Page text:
Death of Nikita Struve
Priest Georgy Kochetkov: He was one of the last remaining great Russian immigrants (possibly the very last one) of the first wave who was faithful to its spirit, culture, work and word. It is impossible to overestimate his contribution to establishing continuity between that culture and the ‘post-Russian’ and ‘post-Soviet’ culture of today.
Memory eternal to him! May the Risen Lord grant him eternal rest!
Nikita Struve was born in 1931 in a family of Russian immigrants living in the Parisian suburb of Boulogne. He was a grandson of the famous politician Peter Struve who had left Russia following the 1917 revolution.
A Sorbonne graduate, he taught Russian there and was Emeritus Professor at the University Paris X-Nanterre. He successfully defended a PhD thesis on Osip Mandelshtam. In 1960, his elder brother met Andrei Blum (who was to become Metropolitan Anthony of Sourozh), which served to introduce Nikita to the Russian Student Christian Movement (RSCM) that brought together Russian-speaking young Christians living in Europe. He was Editor-in-Chief of the Russian Christian Movement’s ‘Vestnik’ (‘Le Messager’), the oldest Russian journal abroad that had been first published in 1925 as an RSCM information bulletin. It was ‘Vestnik’ that published the first article by Fr. Georgy Kochetkov ‘Becoming Part of the Church and Confessing the Church in the Church’ under the pen-name ‘Nikolai Gerasimov’ thought up by Struve himself. In 1978, Nikita Struve became Director of the Parisian publishing house YMCA-Press that made available to the world (and Soviet Russia) books by Sergius Bulgakov and Nikolai Berdyaev, protopresbyters Alexander Schmemann and Nicholas Afanasiev, along with many other Russian thinkers and writers. In the early 1970-s, for the first time in the West, YMCA-Press published Solzhenitsin’s ‘August 1914’ and ‘The Gulag Archipelago’.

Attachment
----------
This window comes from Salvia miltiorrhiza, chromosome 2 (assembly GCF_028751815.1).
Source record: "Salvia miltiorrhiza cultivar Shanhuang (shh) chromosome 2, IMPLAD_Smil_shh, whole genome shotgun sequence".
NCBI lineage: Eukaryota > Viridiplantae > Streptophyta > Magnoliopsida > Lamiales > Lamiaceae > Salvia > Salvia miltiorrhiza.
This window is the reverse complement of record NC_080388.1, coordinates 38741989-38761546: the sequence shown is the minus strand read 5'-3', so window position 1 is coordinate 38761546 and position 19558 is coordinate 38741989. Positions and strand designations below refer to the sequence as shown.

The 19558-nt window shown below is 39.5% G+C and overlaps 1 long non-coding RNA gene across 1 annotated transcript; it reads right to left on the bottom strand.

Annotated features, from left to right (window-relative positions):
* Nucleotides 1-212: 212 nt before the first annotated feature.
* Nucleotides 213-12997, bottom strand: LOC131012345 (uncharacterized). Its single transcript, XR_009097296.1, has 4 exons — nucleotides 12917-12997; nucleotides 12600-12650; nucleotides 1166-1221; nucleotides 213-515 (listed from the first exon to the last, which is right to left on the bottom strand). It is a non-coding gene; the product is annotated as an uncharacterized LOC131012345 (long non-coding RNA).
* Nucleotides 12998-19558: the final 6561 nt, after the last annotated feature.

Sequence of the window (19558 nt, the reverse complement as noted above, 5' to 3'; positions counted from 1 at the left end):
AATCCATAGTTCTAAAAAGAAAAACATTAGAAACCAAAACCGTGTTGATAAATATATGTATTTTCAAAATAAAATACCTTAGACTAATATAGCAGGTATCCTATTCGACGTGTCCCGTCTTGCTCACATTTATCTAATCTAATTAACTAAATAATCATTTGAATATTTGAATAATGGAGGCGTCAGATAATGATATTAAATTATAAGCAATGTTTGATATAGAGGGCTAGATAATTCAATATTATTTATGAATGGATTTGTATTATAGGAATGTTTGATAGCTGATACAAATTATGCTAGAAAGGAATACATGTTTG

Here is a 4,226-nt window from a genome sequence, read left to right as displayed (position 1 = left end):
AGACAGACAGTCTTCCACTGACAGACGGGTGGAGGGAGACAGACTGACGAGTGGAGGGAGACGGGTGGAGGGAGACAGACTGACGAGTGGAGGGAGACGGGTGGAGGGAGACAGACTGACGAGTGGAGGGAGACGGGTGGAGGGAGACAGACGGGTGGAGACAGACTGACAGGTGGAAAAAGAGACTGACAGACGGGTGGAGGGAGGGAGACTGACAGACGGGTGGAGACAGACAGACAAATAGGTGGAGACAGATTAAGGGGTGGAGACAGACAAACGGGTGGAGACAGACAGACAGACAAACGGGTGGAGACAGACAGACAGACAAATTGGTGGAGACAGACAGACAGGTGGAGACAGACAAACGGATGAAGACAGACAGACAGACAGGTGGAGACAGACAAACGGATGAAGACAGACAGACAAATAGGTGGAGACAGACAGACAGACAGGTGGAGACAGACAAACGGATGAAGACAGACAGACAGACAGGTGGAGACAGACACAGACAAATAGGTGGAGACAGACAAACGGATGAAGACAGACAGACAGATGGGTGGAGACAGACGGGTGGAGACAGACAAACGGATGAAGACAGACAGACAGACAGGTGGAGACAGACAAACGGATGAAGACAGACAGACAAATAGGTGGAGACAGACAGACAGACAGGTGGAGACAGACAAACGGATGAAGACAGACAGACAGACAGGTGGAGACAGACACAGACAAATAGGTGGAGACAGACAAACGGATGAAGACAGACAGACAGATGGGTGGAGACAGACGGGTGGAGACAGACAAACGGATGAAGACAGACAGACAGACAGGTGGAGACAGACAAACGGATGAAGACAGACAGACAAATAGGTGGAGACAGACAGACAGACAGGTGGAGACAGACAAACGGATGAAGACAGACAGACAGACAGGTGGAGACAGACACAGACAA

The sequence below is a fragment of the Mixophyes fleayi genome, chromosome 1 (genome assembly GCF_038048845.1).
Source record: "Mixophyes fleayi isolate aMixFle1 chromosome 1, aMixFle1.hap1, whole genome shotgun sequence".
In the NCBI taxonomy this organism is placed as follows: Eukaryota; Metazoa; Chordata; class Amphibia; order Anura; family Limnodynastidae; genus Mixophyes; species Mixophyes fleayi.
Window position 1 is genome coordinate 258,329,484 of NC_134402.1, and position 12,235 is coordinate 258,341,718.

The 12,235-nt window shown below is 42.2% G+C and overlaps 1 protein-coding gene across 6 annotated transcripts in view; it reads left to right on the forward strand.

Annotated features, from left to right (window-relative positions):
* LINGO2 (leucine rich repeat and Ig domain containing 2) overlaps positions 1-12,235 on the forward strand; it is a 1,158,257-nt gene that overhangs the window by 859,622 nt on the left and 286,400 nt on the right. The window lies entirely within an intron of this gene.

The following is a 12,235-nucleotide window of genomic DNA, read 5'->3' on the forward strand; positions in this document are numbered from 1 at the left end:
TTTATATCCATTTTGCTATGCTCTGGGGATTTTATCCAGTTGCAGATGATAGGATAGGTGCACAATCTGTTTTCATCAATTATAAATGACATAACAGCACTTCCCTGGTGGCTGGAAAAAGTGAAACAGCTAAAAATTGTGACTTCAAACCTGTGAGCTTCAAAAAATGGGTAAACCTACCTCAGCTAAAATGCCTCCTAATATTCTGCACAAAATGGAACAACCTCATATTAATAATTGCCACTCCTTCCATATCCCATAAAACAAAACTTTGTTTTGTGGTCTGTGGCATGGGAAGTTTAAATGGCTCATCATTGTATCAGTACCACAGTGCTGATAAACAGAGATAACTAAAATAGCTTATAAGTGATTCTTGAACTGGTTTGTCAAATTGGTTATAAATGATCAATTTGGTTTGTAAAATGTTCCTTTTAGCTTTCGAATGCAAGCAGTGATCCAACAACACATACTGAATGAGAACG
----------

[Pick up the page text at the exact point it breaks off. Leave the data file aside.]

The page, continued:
It was in 1990 that Struve visited Russia for the first time bringing with him a collection of samizdat literature – thousands of books and magazines that went to our libraries. In 1991, he launched the Moscow publishing house ‘Russky Put’ [‘Russian Way’] that carried out the majority of its work in the same spirit as YMCA-Press. Nikita Struve was an SFI trustee, participated in research and theology conferences held by the Institute and supported the Transfiguration Brotherhood’s ecclesiastical activities even throughout the years when the movement was being openly persecuted.
He was greatly influenced by his exposure to the best members of the Russian émigré community including Ivan Bunin, Aleksey Remizov, Boris Zaitsev, Semyon Frank and Nikolai Berdyaev. He authored the French-language research ‘70 Years of the Russian Immigration’. He also published an anthology of the Russian Gold and Silver Age poetry featuring his own translations of poems by Pushkin, Lermontov, Fet, Akhmatova and other authors into French.